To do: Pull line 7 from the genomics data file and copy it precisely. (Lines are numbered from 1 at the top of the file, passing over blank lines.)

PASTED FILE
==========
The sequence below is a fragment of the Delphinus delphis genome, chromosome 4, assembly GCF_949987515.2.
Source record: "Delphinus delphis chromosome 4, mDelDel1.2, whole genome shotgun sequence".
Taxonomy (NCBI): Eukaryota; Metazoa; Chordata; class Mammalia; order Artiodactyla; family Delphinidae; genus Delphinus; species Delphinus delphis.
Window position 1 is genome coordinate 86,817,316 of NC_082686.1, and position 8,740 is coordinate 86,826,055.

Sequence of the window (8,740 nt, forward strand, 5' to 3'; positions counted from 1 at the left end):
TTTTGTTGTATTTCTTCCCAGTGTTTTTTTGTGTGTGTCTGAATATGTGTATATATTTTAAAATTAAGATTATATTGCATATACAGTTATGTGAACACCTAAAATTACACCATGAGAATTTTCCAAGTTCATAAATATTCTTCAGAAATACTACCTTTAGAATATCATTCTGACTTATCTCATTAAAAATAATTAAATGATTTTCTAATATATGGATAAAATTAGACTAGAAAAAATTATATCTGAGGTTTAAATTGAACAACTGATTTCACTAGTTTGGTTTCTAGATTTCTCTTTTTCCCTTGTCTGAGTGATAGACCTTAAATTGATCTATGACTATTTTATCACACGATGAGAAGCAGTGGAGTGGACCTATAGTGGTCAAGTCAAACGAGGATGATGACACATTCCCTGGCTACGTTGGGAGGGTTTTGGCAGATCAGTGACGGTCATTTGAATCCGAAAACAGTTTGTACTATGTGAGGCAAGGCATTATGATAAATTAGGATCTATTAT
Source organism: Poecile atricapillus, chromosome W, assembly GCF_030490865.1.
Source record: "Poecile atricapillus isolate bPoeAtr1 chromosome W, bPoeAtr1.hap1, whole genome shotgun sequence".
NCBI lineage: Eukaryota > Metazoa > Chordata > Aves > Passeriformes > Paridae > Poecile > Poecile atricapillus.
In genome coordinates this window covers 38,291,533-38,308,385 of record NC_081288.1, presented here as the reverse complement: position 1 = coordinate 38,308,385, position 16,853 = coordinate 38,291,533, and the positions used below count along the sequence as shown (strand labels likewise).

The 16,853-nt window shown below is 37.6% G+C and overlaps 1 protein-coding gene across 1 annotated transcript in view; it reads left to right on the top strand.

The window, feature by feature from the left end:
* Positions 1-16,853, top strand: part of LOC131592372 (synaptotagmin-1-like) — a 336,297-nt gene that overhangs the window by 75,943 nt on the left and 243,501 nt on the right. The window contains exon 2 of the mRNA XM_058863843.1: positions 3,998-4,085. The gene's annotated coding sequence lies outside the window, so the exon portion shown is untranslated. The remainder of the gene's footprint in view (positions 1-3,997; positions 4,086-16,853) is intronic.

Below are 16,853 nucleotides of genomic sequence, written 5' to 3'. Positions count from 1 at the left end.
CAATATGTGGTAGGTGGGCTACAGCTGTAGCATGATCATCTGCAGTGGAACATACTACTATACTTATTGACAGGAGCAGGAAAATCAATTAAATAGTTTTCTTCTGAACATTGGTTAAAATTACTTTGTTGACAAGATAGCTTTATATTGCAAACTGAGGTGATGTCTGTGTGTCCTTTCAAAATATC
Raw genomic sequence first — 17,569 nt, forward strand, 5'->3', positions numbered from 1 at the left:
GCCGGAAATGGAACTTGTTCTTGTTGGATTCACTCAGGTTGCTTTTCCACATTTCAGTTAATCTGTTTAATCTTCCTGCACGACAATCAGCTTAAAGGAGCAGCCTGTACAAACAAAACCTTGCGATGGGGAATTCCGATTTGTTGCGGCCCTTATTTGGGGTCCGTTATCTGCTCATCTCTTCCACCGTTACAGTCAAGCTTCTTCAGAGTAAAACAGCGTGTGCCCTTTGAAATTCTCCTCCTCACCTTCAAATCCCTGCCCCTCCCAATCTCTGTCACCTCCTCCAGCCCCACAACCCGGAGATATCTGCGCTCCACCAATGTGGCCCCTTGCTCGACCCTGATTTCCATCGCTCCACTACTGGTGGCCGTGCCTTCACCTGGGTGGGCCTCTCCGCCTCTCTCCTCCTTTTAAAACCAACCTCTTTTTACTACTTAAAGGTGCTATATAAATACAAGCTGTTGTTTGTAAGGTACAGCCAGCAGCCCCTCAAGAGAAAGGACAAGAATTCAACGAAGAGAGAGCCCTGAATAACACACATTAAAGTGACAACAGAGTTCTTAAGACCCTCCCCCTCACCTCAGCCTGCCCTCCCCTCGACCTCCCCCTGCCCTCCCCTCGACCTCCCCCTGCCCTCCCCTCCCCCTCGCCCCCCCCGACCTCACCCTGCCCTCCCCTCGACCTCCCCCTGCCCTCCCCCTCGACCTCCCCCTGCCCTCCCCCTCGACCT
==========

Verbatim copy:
Source organism: Poecile atricapillus, chromosome W, assembly GCF_030490865.1.